Turkish companies said to seek debt restructuring as virus hits

The Turkish economy has shrunk by nearly 10 percent in the second quarter of this year due to the COVID-19 lockdown. (Reuters)
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Updated 16 September 2020

Turkish companies said to seek debt restructuring as virus hits

  • Pandemic lockdown has piled on troubles for businesses already struggling after the 2018 currency crisis

ISTANBUL: Debt-laden Turkish companies are seeking more time to repay bank loans after the coronavirus pandemic upended plans to sell assets, according to four sources with direct knowledge of the matter.

Even before the virus hit Turkey in March, firms were seeking lower rates from banks after an aggressive monetary easing campaign and since then, large and small companies are looking for further revisions to nearly all of the restructurings agreed in the past two years, according to one source.

Conglomerate Dogus was among the companies preparing for talks, according to the source, who requested anonymity.

In response to a query from Reuters, Dogus said: “Our regular and usual negotiations with banks are, as always, underway within the framework of good relations.”

Other restructuring talks involving major companies are already happening, the source said.

Businesses in Turkey, as in other parts of the world, have been hit hard by lockdowns aiming to stop the spread of the virus, with the economy shrinking nearly 10 percent in the second quarter.

But Turkish companies were already weakened by a 2018 currency crisis and some, including Dogus, Yildiz and several energy firms,  signed billions of dollars worth of restructuring deals.

Asset sales were a key part of some of those restructuring agreements but the impact of the coronavirus crisis has deterred some would-be buyers, the sources said.

Turkish conglomerate and food giant Yildiz last month announced a revision in which it paid off $600 million for its syndication credit and extended the maturity to 2030.

The company declined to comment for this story.

In February, Reuters reported some conglomerates, including Dogus and Yildiz, were in talks for cheaper loans after the central bank cut rates from 24 percent in mid-2019. The policy rate is now 8.25 percent but hikes could be in store given high inflation and a record low lira.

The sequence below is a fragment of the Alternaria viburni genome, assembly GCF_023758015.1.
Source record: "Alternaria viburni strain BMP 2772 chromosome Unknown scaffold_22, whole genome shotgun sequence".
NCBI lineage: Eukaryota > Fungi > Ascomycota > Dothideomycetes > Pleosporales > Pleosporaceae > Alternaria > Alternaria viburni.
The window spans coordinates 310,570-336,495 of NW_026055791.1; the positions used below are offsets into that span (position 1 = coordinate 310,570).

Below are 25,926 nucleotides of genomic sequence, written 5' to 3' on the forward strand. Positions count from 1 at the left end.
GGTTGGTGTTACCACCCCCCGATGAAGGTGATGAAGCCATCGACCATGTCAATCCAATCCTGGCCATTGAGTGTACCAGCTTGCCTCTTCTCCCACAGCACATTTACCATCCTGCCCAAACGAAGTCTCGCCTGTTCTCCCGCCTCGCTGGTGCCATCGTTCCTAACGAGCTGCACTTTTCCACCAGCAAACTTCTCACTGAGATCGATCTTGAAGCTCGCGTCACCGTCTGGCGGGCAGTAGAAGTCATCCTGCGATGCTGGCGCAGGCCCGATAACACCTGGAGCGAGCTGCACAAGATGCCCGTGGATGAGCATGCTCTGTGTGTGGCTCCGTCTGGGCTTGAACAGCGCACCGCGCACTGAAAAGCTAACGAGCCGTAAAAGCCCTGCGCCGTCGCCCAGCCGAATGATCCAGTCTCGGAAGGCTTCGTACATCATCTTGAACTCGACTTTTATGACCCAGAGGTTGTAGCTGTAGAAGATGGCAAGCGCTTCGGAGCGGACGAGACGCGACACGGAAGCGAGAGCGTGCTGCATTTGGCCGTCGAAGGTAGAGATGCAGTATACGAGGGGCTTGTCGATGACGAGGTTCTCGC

While M&A activity has largely stalled this year, some deals were struck including Zynga’s purchase of Turkish mobile-game maker Peak for $1.8 billion in June. 


Demand issues ‘to overshadow OPEC+ supply next year’

Updated 29 October 2020

Demand issues ‘to overshadow OPEC+ supply next year’

  • Libya's rising production adding to pressure on oil markets

DUBAI: The Organization of the Petroleum Exporting Countries (OPEC) and its allies will have to contend with a “lot of demand issues” before raising supply in January 2021, given throughput cuts by oil refiners, the head of Saudi Aramco’s trading arm said.
OPEC and its allies plan to raise production by 2 million barrels per day (bpd) from January after record output cuts this year as the coronavirus pandemic hammered demand, taking overall reductions to about 5.7 million bpd. 

“We see stress in refining margins and see a lot of refineries either cutting their refining capacity to 50-60% or a lot of refineries closing,” Ibrahim Al-Buainain said an interview with Gulf Intelligence released on Wednesday.

“I don’t think the (refining) business is sustainable at these rates (refining margins).”

However, Chinese oil demand is likely to remain solid through the fourth quarter and into 2021 as its economy grows while the rest of the world is in negative territory, he added.

Among the uncertainties facing the oil market are rising Libyan output on the supply side and a second wave of global COVID-19 infections, especially in Europe, on the demand side, Al-Buainain said.

Complicating efforts by other OPEC members and allies to curb output, Libyan production is expected to rebound to 1 million bpd in the coming weeks.

Oil prices, meanwhile, fell over 4 percent on Wednesday as surging coronavirus infections in the US and Europe are leading to renewed lockdowns, fanning fears that the unsteady economic recovery will deteriorate.

“Crude oil is under pressure from the increase in COVID-19 cases, especially in Europe,” said Robert Yawger, director of energy futures at Mizuho in New York.

Brent futures fell $1.91, or 4.6 percent, to $39.29 a barrel, while US West Texas Intermediate crude fell $2.05, or 5.2 percent, to $37.52.

Earlier in the day Brent traded to its lowest since Oct. 2 and WTI its lowest since Oct. 5.

Futures pared losses somewhat after the US Energy Information Administration (EIA) said a bigger-than-expected 4.3 million barrels of crude oil was put into storage last week, but slightly less than industry data late Tuesday which showed a 4.6 million-barrel build.

However, crude production surged to its highest since July at 11.1 million barrels per day in a record weekly build of 1.2 million bpd, the data showed.

Gasoline demand has also been weak overall, down 10 percent from the four-week average a year ago. US consumption is recovering slowly, especially as millions of people restrict leisure travel with cases surging nationwide.